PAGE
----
This article by Mehrdad Mashayekhi, found on JSTOR here, discusses the student movements that erupted in Iran in 1997, 17 years after the Islamic Revolution. As the Islamic Revolution brought about extreme change in Iranian politics and society, it seems peculiar that no other opposition movements erupted as the new regime stabilized. After all, secularists were a large part of the movement and the conservative policies adopted by the religious regimes obviously did not appeal to the entirety of opposition forces that participated. Aside from the veil protests and Ayandegan (free press) protests immediately after the revolution in 1979, however, there were no social uprisings in Iran until 1997. Mashayekhi explains that this was due to an imposed “Cultural Revolution” in 1980 where all campuses were shut down for three years and severe repression of public dissent took place. This “Cultural Revolution” supposedly encouraged the “Islamification” of Iranian society as purges eliminated any opposition to the Islamic regime, no activism was allowed to take place, and the Iranian people had no choice but to accept the policies of the current regime. It wasn’t until 1997 that the first opportunity for citizens to express themselves presented itself again.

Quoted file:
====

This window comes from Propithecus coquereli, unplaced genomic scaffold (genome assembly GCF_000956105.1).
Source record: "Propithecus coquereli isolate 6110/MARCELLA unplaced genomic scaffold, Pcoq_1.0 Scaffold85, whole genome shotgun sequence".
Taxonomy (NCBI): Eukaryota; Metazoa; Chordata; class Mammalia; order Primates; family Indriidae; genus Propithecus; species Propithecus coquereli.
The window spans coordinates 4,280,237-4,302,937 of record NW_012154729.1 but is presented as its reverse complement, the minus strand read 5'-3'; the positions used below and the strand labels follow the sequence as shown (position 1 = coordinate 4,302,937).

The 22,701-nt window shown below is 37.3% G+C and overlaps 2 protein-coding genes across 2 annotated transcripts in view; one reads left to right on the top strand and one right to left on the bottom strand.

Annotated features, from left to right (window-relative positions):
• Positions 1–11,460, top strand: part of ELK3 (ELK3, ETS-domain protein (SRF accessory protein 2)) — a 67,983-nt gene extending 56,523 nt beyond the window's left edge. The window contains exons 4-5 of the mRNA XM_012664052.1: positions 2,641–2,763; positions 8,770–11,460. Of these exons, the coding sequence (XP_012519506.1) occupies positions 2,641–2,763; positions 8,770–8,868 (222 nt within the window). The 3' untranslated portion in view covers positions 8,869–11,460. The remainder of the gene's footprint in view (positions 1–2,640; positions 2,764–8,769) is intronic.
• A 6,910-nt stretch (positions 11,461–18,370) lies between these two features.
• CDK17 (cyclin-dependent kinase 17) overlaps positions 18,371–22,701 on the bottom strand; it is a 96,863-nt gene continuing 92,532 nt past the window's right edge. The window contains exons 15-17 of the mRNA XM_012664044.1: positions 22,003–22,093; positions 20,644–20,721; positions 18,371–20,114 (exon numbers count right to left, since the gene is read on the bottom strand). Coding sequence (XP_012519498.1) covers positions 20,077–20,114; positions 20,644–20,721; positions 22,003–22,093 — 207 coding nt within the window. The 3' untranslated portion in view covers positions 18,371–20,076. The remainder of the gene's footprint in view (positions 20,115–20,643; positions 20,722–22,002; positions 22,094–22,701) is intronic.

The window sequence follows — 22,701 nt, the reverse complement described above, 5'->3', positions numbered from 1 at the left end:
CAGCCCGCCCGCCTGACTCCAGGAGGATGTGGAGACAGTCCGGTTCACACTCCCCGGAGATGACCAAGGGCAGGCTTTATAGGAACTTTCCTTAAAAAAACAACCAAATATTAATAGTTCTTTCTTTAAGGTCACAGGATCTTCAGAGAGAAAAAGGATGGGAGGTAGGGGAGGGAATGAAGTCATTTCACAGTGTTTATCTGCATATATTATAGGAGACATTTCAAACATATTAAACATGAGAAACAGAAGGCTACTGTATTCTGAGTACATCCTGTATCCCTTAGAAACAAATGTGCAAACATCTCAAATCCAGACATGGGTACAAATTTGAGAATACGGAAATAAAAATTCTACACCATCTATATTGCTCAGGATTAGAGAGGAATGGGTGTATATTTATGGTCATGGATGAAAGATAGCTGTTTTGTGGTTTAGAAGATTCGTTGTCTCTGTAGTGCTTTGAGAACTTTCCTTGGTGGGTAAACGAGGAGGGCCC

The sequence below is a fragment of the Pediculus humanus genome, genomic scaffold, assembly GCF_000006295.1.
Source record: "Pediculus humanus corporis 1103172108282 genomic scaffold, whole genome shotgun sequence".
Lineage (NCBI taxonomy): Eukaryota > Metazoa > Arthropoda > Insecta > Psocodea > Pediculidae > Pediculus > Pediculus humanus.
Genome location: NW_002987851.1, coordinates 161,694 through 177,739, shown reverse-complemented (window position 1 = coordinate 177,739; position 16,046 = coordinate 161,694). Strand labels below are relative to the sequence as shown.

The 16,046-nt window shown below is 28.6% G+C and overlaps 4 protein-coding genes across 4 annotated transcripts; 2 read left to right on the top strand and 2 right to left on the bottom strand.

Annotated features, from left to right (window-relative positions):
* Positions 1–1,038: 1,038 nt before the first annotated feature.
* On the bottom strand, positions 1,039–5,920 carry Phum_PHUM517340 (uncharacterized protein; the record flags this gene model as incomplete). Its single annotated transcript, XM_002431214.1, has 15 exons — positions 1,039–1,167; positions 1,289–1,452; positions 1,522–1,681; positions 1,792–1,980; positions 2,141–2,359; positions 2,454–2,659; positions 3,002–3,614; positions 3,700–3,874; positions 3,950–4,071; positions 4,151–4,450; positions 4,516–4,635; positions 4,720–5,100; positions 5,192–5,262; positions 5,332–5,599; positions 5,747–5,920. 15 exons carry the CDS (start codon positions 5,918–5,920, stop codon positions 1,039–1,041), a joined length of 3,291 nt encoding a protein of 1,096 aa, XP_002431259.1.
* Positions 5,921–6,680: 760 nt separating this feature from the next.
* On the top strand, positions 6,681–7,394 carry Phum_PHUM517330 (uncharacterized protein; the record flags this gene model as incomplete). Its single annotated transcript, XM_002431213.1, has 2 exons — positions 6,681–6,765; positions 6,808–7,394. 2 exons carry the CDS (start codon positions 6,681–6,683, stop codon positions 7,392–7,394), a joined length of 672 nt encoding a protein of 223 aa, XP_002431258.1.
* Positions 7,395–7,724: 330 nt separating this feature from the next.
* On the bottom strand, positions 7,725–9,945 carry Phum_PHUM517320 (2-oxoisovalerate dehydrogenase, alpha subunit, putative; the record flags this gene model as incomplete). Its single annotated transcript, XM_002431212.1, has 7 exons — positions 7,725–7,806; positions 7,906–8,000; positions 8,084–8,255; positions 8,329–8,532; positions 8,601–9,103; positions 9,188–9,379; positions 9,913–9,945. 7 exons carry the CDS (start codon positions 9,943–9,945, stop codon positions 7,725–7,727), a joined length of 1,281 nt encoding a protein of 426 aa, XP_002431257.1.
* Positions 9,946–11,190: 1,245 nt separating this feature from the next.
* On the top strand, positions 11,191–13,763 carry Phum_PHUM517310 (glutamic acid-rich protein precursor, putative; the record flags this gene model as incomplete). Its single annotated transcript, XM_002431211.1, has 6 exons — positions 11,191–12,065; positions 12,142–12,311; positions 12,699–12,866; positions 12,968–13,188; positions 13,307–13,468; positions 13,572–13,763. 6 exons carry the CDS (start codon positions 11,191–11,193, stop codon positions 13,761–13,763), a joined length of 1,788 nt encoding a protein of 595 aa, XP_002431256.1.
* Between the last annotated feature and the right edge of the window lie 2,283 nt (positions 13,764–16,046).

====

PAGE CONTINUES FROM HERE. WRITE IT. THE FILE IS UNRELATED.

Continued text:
Mashayekhi breaks down why 1997 was the opportune time for dissidence to rear its head in Islamic society. Most importantly, he sights University campuses as the site of revolutionary sentiment. As many students in the Islamic Republic of Iran were unemployed, they congregated in Universities and discussed their frustrations with the current regime and the possible outcomes of their futures. These students participated greatly in the 1997 election of president Khatami, who was very liberal in his policies. His rise to office along with the death of Supreme Leader Ayotollah Khomeini brought a new reformist/legalistic political culture that was more adaptable to every day Iranian life. Thus, student movements had the opportunity to erupt in campuses across the country, where students were able to speak out for the first time since 1979. The question now is why did that dissidence come to end? Mashayekhi explains that, as with many social movement, those participating became too divided, organization links crumbled, and the political level of student political discussions was not advanced enough to sweep an entire nation into revolutionary fever again. This is evident in the fact that few wide spread social movements formed in Iran until the Green Revolution during the supposedly rigged elections in 2009.